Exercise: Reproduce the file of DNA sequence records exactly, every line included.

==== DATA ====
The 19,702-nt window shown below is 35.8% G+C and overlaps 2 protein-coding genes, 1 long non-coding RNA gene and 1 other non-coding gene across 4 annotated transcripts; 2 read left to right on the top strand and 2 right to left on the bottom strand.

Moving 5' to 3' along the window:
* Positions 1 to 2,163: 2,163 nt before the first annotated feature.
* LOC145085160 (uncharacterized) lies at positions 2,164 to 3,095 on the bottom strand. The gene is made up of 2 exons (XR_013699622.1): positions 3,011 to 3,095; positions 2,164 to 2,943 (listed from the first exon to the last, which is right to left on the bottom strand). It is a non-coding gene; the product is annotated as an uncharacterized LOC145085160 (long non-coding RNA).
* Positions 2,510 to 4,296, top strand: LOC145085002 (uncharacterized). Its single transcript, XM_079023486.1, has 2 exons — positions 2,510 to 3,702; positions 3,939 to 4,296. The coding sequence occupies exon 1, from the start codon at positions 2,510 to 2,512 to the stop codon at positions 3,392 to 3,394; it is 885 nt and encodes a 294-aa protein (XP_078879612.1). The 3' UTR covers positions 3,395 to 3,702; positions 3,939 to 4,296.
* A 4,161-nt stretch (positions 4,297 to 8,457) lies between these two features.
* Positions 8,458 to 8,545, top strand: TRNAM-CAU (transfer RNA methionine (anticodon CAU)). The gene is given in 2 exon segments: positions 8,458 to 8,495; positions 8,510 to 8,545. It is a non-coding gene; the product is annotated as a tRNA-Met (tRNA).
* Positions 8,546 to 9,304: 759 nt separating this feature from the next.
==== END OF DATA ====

The 19,702-nt window shown below is 35.8% G+C and overlaps 2 protein-coding genes, 1 long non-coding RNA gene and 1 other non-coding gene across 4 annotated transcripts; 2 read left to right on the top strand and 2 right to left on the bottom strand.

Moving 5' to 3' along the window:
* Positions 1 to 2,163: 2,163 nt before the first annotated feature.
* LOC145085160 (uncharacterized) lies at positions 2,164 to 3,095 on the bottom strand. The gene is made up of 2 exons (XR_013699622.1): positions 3,011 to 3,095; positions 2,164 to 2,943 (listed from the first exon to the last, which is right to left on the bottom strand). It is a non-coding gene; the product is annotated as an uncharacterized LOC145085160 (long non-coding RNA).
* Positions 2,510 to 4,296, top strand: LOC145085002 (uncharacterized). Its single transcript, XM_079023486.1, has 2 exons — positions 2,510 to 3,702; positions 3,939 to 4,296. The coding sequence occupies exon 1, from the start codon at positions 2,510 to 2,512 to the stop codon at positions 3,392 to 3,394; it is 885 nt and encodes a 294-aa protein (XP_078879612.1). The 3' UTR covers positions 3,395 to 3,702; positions 3,939 to 4,296.
* A 4,161-nt stretch (positions 4,297 to 8,457) lies between these two features.
* Positions 8,458 to 8,545, top strand: TRNAM-CAU (transfer RNA methionine (anticodon CAU)). The gene is given in 2 exon segments: positions 8,458 to 8,495; positions 8,510 to 8,545. It is a non-coding gene; the product is annotated as a tRNA-Met (tRNA).
* Positions 8,546 to 9,304: 759 nt separating this feature from the next.